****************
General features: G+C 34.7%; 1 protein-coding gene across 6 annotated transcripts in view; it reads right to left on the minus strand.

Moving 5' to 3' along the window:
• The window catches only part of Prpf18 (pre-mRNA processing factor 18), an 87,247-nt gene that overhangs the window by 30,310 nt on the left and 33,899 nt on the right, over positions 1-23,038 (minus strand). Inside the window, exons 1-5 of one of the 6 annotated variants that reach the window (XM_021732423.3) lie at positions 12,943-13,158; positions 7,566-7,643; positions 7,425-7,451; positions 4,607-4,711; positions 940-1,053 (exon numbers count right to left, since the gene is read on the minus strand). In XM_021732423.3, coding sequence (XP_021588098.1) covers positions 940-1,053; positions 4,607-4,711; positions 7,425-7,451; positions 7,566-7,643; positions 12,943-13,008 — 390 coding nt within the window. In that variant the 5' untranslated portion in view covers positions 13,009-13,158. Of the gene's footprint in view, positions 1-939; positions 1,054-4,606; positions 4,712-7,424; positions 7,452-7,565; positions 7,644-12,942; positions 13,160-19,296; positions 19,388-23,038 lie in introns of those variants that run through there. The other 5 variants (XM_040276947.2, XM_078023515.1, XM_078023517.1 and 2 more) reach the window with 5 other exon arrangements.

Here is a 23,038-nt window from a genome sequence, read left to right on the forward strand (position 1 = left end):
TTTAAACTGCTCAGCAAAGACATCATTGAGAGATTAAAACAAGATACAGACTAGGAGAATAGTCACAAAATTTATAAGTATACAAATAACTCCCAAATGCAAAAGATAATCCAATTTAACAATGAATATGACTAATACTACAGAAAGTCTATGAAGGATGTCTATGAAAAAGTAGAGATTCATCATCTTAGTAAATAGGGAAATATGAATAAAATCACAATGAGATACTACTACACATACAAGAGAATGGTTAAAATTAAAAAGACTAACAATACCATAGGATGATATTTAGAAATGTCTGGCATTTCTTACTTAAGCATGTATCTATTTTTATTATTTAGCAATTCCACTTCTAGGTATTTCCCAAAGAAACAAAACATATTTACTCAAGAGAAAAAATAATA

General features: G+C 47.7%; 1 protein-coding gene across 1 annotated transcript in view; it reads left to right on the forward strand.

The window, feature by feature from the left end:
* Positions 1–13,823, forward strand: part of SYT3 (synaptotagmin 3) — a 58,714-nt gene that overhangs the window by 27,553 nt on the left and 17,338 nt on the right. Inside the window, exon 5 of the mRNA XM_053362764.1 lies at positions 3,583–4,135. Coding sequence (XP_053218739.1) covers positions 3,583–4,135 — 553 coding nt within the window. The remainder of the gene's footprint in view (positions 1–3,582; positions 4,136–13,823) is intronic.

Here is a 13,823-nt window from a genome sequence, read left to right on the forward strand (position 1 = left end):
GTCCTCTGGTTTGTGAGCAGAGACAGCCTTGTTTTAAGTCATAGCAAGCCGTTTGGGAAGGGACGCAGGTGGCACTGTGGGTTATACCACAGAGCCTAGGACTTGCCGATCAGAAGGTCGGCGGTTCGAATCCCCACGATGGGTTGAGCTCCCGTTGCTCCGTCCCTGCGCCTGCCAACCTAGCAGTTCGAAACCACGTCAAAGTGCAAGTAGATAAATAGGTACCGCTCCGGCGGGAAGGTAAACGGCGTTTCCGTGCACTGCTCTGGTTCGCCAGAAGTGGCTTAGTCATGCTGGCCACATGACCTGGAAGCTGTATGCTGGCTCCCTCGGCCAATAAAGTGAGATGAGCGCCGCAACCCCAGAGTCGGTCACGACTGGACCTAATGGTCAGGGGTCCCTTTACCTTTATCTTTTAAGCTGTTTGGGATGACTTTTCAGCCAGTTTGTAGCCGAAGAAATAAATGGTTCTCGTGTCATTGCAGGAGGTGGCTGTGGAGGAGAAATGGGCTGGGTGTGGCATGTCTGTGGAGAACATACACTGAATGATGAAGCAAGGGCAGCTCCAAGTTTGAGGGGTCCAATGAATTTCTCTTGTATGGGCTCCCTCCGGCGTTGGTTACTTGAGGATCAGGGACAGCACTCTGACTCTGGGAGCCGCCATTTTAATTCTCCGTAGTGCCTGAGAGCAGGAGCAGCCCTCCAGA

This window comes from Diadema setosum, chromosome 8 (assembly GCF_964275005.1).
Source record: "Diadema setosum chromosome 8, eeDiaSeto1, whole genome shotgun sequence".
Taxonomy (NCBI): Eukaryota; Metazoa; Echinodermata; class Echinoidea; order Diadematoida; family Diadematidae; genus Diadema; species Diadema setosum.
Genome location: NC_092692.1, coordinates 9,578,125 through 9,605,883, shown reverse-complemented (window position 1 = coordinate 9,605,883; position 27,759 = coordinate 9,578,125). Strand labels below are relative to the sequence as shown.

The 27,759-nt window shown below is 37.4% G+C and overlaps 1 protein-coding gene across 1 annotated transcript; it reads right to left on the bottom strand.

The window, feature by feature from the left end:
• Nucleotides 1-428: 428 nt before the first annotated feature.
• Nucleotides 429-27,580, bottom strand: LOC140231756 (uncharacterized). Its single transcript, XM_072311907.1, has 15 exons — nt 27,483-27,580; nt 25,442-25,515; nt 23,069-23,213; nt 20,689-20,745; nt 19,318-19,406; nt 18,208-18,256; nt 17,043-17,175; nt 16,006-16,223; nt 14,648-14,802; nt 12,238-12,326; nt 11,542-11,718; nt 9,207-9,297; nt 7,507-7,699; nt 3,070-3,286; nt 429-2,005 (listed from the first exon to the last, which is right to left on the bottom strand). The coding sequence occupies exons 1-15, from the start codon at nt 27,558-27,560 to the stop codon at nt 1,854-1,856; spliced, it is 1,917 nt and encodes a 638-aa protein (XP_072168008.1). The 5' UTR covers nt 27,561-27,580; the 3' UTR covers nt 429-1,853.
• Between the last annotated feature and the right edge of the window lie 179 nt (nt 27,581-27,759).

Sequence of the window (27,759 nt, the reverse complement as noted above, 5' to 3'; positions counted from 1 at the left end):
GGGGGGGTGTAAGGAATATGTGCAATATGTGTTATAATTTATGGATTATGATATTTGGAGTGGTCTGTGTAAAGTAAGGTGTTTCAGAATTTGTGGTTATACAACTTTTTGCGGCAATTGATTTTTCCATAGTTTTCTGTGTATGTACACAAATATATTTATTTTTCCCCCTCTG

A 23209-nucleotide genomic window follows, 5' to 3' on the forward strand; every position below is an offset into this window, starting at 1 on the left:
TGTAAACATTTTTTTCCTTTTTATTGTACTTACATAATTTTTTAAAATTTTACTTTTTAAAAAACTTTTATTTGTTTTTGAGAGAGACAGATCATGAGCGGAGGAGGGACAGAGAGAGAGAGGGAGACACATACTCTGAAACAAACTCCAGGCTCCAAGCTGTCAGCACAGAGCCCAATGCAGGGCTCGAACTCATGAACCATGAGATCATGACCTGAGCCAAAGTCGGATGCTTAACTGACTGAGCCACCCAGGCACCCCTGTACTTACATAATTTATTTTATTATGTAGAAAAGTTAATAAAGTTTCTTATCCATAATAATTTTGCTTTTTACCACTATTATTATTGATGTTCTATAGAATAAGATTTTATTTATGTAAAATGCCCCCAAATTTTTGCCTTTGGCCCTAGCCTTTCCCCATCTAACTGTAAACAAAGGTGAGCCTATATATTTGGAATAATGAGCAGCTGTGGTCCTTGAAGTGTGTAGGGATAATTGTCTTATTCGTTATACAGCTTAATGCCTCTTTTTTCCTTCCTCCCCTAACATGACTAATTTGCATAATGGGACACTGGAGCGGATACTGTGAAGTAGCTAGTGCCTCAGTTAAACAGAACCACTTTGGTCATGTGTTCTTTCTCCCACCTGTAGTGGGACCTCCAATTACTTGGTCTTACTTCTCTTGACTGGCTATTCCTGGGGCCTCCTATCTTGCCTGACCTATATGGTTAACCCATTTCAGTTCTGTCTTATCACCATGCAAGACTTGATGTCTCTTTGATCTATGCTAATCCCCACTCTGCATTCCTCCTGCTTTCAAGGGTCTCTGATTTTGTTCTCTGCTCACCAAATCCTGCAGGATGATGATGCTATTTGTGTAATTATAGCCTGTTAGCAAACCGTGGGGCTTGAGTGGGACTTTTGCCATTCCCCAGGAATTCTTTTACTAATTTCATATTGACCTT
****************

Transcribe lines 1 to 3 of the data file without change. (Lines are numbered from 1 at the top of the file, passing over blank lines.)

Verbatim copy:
General features: G+C 34.7%; 1 protein-coding gene across 6 annotated transcripts in view; it reads right to left on the minus strand.

Moving 5' to 3' along the window:
• The window catches only part of Prpf18 (pre-mRNA processing factor 18), an 87,247-nt gene that overhangs the window by 30,310 nt on the left and 33,899 nt on the right, over positions 1-23,038 (minus strand). Inside the window, exons 1-5 of one of the 6 annotated variants that reach the window (XM_021732423.3) lie at positions 12,943-13,158; positions 7,566-7,643; positions 7,425-7,451; positions 4,607-4,711; positions 940-1,053 (exon numbers count right to left, since the gene is read on the minus strand). In XM_021732423.3, coding sequence (XP_021588098.1) covers positions 940-1,053; positions 4,607-4,711; positions 7,425-7,451; positions 7,566-7,643; positions 12,943-13,008 — 390 coding nt within the window. In that variant the 5' untranslated portion in view covers positions 13,009-13,158. Of the gene's footprint in view, positions 1-939; positions 1,054-4,606; positions 4,712-7,424; positions 7,452-7,565; positions 7,644-12,942; positions 13,160-19,296; positions 19,388-23,038 lie in introns of those variants that run through there. The other 5 variants (XM_040276947.2, XM_078023515.1, XM_078023517.1 and 2 more) reach the window with 5 other exon arrangements.